Matt: The New Testament explains Abrahamís reasoning.
Bob: Fear and Trembling explores Abrahamís psychological condition at the time.
John: As a student of Schaffer, my expectations of Kierkegaardís arguments were colored by that theologians rebuke of the bookís basic argument. However, it is romantic in its underlying emphasis on the individual. There are avenues to truth outside rational categories, such as art, music, and poetry. Kierkegaardís arguments are compelling because they are poetic, lyrical. We may take up the question of faith in rational terms but if it is the only tool we use, it is insufficient. Kierkegaardís explanation of faith is the other side to Schafferís argument.
Pete: That may be true, but fundamentally Abraham did not step outside the ethical. Because his primary duty was to the Creator, not the collective ethic of his created beings. It is not absurd to trade one ethic for a higher one.
Paul: From page 59 (Everymanís Library Edition), "The paradox of faith is this, that the individual is higher than the universal, that the individual (to recall dogmatic distinction now rather seldom heard) determines his relation to the universal by his relation to the absolute, not his relation to the absolute by his relation to the universal. The paradox can also be expressed by saying that there is a duty toward God; for in this relationship of duty the individual as an individual stands related absolutely to the absolute."
John: If I tell you a grapefruit is God, you would have no reason to believe it. All of you would be inclined to reject me.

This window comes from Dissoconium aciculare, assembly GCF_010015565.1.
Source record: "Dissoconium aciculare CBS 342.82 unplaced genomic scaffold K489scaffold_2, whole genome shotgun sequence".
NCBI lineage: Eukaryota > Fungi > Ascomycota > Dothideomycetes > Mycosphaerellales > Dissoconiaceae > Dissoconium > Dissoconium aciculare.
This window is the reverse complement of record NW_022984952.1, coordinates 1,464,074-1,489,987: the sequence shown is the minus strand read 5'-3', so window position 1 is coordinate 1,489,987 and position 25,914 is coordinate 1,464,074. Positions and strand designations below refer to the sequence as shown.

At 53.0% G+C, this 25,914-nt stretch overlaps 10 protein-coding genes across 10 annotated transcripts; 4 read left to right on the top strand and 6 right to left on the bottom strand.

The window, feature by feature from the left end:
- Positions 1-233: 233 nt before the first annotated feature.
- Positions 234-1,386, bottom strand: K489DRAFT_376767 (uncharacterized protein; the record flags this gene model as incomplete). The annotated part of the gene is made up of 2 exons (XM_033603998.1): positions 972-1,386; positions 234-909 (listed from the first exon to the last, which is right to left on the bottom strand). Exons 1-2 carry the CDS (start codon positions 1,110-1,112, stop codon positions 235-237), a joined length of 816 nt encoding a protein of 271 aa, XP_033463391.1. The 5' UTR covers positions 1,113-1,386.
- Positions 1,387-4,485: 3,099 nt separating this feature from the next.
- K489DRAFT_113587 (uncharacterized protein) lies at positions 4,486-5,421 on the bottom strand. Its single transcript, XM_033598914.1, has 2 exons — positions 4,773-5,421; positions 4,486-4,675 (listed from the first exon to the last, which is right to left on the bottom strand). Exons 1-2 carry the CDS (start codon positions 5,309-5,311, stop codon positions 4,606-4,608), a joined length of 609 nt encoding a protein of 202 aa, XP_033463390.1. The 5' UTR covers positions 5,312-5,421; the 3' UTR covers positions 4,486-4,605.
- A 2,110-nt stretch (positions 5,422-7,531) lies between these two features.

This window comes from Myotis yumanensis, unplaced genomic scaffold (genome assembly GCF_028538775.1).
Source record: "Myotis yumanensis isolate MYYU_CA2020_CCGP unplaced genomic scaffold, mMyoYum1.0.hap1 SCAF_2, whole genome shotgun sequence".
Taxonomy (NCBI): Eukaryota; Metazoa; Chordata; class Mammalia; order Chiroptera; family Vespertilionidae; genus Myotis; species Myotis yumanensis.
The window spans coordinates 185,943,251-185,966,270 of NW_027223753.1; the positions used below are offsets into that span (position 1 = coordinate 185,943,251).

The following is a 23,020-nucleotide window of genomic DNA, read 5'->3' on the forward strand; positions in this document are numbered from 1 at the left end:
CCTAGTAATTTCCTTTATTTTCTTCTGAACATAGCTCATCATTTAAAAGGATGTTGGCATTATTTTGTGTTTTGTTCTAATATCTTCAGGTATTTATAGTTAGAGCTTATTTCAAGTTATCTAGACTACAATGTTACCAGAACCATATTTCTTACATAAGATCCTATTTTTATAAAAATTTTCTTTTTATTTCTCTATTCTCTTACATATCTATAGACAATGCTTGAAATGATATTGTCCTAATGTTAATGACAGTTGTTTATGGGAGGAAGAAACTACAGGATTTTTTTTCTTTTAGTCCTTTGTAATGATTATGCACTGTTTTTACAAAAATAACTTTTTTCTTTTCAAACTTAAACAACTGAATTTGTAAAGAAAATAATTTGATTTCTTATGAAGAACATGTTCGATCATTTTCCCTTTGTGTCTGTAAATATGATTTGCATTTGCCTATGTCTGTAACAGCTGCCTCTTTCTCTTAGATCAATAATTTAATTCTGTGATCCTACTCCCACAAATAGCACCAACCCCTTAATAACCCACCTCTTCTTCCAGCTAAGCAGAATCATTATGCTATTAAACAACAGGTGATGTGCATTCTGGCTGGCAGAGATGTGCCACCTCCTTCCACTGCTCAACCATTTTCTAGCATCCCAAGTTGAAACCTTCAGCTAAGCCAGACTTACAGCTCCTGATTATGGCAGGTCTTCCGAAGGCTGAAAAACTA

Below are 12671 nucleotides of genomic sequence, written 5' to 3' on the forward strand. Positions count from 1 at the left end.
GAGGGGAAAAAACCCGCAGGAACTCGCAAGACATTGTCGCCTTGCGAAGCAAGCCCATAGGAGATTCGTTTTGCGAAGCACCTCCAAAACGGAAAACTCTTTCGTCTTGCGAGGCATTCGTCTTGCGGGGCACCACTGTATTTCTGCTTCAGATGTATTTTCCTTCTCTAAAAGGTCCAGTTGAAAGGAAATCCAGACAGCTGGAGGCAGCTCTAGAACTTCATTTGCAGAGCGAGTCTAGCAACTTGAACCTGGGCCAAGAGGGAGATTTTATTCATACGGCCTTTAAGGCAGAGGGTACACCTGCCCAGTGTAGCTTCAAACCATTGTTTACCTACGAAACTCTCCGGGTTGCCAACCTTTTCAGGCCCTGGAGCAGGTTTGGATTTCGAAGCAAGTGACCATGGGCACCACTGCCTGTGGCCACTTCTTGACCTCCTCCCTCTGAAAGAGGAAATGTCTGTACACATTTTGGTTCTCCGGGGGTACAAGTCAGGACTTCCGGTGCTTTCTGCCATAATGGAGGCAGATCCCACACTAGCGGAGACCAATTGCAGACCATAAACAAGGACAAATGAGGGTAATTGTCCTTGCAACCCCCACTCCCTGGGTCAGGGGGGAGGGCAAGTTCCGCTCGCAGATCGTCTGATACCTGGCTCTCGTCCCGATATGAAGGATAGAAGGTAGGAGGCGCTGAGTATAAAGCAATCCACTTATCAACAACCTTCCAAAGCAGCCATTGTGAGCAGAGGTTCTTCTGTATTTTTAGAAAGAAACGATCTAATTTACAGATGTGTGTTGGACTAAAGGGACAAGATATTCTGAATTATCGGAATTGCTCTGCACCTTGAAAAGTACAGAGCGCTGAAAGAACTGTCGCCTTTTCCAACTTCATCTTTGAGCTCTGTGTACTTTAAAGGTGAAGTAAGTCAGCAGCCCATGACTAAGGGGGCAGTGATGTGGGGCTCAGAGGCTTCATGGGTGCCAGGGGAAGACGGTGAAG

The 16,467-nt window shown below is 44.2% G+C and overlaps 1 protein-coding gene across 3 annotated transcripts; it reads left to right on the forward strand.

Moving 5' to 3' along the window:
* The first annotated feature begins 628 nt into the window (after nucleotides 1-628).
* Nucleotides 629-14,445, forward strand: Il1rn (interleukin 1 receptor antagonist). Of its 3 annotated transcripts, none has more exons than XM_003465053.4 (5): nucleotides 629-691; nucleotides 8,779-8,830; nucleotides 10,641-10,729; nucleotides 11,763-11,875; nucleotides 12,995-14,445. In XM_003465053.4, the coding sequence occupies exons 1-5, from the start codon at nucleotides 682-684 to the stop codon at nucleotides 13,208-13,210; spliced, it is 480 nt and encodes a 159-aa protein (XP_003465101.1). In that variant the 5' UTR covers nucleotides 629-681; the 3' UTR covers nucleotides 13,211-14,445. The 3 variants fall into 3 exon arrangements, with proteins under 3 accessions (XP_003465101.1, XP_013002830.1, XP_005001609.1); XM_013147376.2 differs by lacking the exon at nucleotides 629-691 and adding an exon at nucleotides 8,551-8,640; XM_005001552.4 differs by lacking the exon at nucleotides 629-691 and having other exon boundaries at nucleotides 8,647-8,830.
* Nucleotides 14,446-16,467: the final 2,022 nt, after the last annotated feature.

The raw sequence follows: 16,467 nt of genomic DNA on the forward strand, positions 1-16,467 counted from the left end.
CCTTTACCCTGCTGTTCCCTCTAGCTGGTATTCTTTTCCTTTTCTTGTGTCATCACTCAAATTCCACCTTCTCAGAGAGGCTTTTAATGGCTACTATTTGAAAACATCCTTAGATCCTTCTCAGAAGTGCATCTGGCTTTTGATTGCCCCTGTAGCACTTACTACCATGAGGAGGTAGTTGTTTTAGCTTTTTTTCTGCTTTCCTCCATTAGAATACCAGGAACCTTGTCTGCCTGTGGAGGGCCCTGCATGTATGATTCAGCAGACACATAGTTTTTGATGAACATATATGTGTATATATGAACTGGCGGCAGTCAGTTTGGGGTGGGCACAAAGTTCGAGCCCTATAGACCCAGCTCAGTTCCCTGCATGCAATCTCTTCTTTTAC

Bob: Reason and faith are not opposed. The Knight of faith often resembles the Philistine.
Chris: Bring Kierkegaard into 2002. While reading Kierkegaard in Denmark I discussed the book with a friend from Israel. Israelis are asked to sacrifice their sons for the very existence of the country. But this individual, if he thought his son would indeed be sacrificed, stated he would move.
John: From page 69 (Everymanís Library Edition), "Whether the individual is in temptation [Anfechtung] or is a Knight of faith only the individual can decide.
Joel: One is reminded of the Nichodemus test. Nichodemus was a member of the Sandridan and as such had a duty in private to his family (to tell the story of the Passover), and in public (to offer blessings to the nation at the Passover). Yet he sacrificed his public and private reputation to bury Christ, a common criminal guilty of heresy. He did all this for his faith to an un-risen Christ.
Voting for September:
*due to the number of proposals, each man receives 3 votes with a 1 vote runoff among the 2 leading books
|(Paul) Jude the Obscure|
|(Joel) Paved With Good Intentions|
|(Bob) War and Peace|
|(Eli) Tortilla Flat, Cannery Row|
|(Eli) The Sound and the Fury|
|(Matt) The Art of War|
|(Pete) Interpretation of Dreams|
|(John) A Farewell to Arms|
|(Eli) Tortilla Flat, Cannery Row|
|(John) A Farewell to Arms|
|(Alan) Book of Top 10 Lists|
August 17th at the Dog and Duck Pub (Note meeting moved to 3rd Saturday)
|August:||Atlas Shrugged, Ayn Rand|
|September:||Tortilla Flat & Cannery Row, John Steinbeck|